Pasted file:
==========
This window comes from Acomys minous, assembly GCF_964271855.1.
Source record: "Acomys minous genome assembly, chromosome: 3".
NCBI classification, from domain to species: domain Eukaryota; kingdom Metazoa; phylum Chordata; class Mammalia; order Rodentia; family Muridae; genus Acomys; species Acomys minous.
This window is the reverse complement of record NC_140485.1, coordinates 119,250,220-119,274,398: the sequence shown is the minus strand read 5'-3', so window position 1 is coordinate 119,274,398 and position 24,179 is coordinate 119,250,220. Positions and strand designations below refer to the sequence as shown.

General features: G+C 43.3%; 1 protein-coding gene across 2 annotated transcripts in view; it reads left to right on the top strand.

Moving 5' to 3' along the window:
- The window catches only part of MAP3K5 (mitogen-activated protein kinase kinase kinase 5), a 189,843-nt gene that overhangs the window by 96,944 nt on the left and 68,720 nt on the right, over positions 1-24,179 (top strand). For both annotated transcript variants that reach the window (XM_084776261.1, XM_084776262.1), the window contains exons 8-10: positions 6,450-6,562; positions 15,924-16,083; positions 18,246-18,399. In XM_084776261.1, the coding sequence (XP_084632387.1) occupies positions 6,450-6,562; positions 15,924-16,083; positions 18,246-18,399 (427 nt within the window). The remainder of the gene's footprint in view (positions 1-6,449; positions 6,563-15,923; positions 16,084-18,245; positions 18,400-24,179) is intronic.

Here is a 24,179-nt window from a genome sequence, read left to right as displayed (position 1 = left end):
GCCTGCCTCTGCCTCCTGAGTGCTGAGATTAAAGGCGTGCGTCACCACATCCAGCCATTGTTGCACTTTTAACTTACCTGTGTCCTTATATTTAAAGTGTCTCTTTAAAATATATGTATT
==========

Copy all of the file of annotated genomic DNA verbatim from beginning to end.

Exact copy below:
This window comes from Acomys minous, assembly GCF_964271855.1.
Source record: "Acomys minous genome assembly, chromosome: 3".
NCBI classification, from domain to species: domain Eukaryota; kingdom Metazoa; phylum Chordata; class Mammalia; order Rodentia; family Muridae; genus Acomys; species Acomys minous.
This window is the reverse complement of record NC_140485.1, coordinates 119,250,220-119,274,398: the sequence shown is the minus strand read 5'-3', so window position 1 is coordinate 119,274,398 and position 24,179 is coordinate 119,250,220. Positions and strand designations below refer to the sequence as shown.

General features: G+C 43.3%; 1 protein-coding gene across 2 annotated transcripts in view; it reads left to right on the top strand.

Moving 5' to 3' along the window:
- The window catches only part of MAP3K5 (mitogen-activated protein kinase kinase kinase 5), a 189,843-nt gene that overhangs the window by 96,944 nt on the left and 68,720 nt on the right, over positions 1-24,179 (top strand). For both annotated transcript variants that reach the window (XM_084776261.1, XM_084776262.1), the window contains exons 8-10: positions 6,450-6,562; positions 15,924-16,083; positions 18,246-18,399. In XM_084776261.1, the coding sequence (XP_084632387.1) occupies positions 6,450-6,562; positions 15,924-16,083; positions 18,246-18,399 (427 nt within the window). The remainder of the gene's footprint in view (positions 1-6,449; positions 6,563-15,923; positions 16,084-18,245; positions 18,400-24,179) is intronic.

Here is a 24,179-nt window from a genome sequence, read left to right as displayed (position 1 = left end):
GCCTGCCTCTGCCTCCTGAGTGCTGAGATTAAAGGCGTGCGTCACCACATCCAGCCATTGTTGCACTTTTAACTTACCTGTGTCCTTATATTTAAAGTGTCTCTTTAAAATATATGTATT